- Amgen and Novartis have reworked a 2015 collaboration on the migraine treatment erenumab, adjusting how commercialization rights and costs are split ahead of a planned regulatory submission for the drug later this quarter.
- Under the new deal terms, the companies will now co-commercialize erenumab in the U.S., with Amgen booking sales and paying a "significant" royalty to the Swiss pharma on net sales. Novartis also picks up exclusive rights to sell and market erenumab in Canada.
- In return, Novartis will fund share commercialization costs and will line up a string of milestone payments that could exceed $400 million in total. Erenumab is part of a class of promising migraine drugs called CGRP inhibitors that are rapidly nearing regulatory review, potentially upending the current market of preventative treatments.
Amgen and Novartis hope to quickly push erenumab through to market in what could become a crowded field.
Most existing options for migraine prevention were originally designed for other uses (Botox, for example), while other treatments do little to mitigate the underlying triggers which lead to episodic or chronic migraines. And side effects and toxicity lead to discontinuation of treatment for many patients.
Given the large patient population in the U.S. of migraine sufferers, biotech and pharma companies have bet on drugs designed to target and block the calcitonin gene-related peptide receptor, a protein though to be involved in the intense pain signaling characteristic of migraines.
Eli Lilly, Teva and Alder Pharmaceuticals, for example, are all currently moving their own CGRP-targeting monoclonal antibodies through late-stage development. Other than Amgen, Lilly appears closest to market, and plans to submit its drug galcanezumab for approval sometime in the second half of this year.
Teva's fremanezumab is in Phase 3 testing for both chronic and episodic migraines, as well as cluster headache, while Alder Pharmaceuticals is a little further out with a regulatory submission planned for the second half of 2018 after two Phase 3 studies.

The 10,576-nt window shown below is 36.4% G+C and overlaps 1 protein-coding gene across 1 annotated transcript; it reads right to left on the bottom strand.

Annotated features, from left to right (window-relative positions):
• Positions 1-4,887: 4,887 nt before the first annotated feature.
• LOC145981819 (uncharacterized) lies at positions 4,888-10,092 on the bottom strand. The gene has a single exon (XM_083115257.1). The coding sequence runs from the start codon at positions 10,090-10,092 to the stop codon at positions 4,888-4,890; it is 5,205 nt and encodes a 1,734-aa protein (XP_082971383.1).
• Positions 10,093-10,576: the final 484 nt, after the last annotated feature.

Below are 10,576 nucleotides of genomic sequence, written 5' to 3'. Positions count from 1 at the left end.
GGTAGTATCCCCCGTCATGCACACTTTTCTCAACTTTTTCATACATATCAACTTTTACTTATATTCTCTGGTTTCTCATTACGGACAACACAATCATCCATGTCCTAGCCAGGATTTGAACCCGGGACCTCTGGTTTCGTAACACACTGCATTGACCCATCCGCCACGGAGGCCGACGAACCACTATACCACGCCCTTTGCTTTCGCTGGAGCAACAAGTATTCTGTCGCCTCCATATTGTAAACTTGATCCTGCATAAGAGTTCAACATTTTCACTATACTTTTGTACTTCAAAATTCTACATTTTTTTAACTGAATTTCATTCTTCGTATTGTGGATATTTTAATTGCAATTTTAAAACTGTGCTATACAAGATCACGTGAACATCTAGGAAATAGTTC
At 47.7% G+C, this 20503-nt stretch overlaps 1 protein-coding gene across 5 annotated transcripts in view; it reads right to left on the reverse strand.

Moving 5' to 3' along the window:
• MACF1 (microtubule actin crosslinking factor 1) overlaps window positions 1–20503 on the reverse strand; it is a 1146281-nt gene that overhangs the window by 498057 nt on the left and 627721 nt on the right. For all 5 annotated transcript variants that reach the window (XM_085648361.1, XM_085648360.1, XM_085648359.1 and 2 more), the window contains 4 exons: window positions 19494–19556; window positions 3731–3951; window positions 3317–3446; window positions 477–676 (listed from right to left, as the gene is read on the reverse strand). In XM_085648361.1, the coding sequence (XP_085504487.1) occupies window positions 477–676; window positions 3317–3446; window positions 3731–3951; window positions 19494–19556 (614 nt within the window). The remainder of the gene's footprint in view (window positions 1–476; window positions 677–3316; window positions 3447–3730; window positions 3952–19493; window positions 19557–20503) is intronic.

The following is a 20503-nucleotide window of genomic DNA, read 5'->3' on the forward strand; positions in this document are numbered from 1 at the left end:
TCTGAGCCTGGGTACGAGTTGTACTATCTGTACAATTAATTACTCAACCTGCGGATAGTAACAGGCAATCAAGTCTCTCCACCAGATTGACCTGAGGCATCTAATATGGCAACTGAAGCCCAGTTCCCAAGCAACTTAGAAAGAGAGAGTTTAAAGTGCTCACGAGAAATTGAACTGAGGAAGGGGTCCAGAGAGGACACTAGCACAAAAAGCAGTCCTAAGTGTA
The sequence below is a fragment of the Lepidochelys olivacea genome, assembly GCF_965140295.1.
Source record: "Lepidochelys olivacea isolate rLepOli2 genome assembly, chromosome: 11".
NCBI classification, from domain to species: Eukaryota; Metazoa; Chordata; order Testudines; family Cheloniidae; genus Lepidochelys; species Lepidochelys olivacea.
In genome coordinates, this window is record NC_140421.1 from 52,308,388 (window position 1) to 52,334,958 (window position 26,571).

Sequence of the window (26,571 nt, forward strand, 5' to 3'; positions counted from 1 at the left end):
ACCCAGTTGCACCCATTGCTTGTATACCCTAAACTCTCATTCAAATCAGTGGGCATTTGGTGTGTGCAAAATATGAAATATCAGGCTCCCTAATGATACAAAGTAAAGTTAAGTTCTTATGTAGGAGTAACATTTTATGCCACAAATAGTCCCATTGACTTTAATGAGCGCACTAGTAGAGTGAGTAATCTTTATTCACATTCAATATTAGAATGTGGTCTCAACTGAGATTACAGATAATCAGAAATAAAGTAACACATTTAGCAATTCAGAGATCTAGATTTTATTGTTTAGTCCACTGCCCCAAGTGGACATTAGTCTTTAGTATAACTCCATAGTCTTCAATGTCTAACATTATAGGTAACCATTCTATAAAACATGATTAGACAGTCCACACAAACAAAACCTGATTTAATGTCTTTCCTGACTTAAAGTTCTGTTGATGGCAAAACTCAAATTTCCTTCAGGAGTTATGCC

In clinical trials, the drugs have reduced the number of monthly migraine days experienced by patients, with some differentiation between each.
It's difficult to read the tea leaves of Amgen and Novartis' decision to adjust their collaboration. In its release on the news, Amgen notes sharing commercialization in the U.S. will help leverage "Novartis' strong and established presence in neuroscience to more effectively reach people with migraine."
But, by doing so, Amgen gives up part of its exclusive commercialization rights in the U.S., likely one of the more lucrative markets for a successful migraine drug. While Novartis will help out with costs, and Amgen could realize some milestones from the Swiss pharma, it looks like Amgen has mitigated some of its risk in return for sharing a greater portion of potential profits.
Outside of the U.S. and Japan, Novartis will book any sales of erenumab and pay Amgen royalties. Japan remains an exclusive Amgen territory.
Migraines often involve severe pain with flickering visual symptoms, nausea, vomiting, and sensitivity to lights, sounds and smells. Aside from the extreme physical discomfort, migraines can also lead to time out of work or education. Novartis and Amgen estimate as many as 10 million people in the U.S. could benefit from a preventative medication like CGRP-targeting drugs.